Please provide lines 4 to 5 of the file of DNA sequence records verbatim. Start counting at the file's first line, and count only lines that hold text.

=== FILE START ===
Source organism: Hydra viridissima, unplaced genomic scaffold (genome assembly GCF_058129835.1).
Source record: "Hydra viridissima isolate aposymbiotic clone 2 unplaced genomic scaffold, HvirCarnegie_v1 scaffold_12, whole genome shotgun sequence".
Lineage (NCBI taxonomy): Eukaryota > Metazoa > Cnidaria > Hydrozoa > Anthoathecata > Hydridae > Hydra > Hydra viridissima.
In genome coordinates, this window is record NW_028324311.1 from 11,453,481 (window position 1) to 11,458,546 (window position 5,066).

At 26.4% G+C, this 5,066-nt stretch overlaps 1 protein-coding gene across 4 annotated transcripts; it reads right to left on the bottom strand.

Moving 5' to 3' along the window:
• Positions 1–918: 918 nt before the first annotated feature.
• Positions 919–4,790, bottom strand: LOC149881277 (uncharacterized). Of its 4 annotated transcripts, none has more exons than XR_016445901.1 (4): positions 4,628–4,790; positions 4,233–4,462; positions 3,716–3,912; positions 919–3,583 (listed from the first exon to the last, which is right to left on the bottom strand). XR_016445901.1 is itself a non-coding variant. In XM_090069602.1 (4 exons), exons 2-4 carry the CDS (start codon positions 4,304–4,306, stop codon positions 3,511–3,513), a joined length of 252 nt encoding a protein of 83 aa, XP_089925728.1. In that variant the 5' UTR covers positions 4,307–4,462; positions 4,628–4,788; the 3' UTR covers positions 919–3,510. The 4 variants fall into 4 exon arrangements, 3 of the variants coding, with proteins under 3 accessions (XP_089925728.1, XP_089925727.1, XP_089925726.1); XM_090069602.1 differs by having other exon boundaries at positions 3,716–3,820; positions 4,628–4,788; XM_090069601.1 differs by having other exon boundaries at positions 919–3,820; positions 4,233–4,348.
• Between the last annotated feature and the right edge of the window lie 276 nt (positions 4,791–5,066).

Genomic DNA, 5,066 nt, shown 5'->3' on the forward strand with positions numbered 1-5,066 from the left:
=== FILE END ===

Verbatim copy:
In genome coordinates, this window is record NW_028324311.1 from 11,453,481 (window position 1) to 11,458,546 (window position 5,066).

At 26.4% G+C, this 5,066-nt stretch overlaps 1 protein-coding gene across 4 annotated transcripts; it reads right to left on the bottom strand.